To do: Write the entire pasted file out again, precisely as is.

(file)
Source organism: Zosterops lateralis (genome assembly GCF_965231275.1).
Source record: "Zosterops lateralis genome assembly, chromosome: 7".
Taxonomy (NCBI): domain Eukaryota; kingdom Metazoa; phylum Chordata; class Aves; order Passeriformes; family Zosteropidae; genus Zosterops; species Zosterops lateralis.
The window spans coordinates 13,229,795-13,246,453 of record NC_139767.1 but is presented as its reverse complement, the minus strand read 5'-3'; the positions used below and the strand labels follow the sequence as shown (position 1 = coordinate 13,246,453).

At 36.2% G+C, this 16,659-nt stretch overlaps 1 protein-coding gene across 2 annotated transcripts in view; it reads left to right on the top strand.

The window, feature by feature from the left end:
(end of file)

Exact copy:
Source organism: Zosterops lateralis (genome assembly GCF_965231275.1).
Source record: "Zosterops lateralis genome assembly, chromosome: 7".
Taxonomy (NCBI): domain Eukaryota; kingdom Metazoa; phylum Chordata; class Aves; order Passeriformes; family Zosteropidae; genus Zosterops; species Zosterops lateralis.
The window spans coordinates 13,229,795-13,246,453 of record NC_139767.1 but is presented as its reverse complement, the minus strand read 5'-3'; the positions used below and the strand labels follow the sequence as shown (position 1 = coordinate 13,246,453).

At 36.2% G+C, this 16,659-nt stretch overlaps 1 protein-coding gene across 2 annotated transcripts in view; it reads left to right on the top strand.

The window, feature by feature from the left end: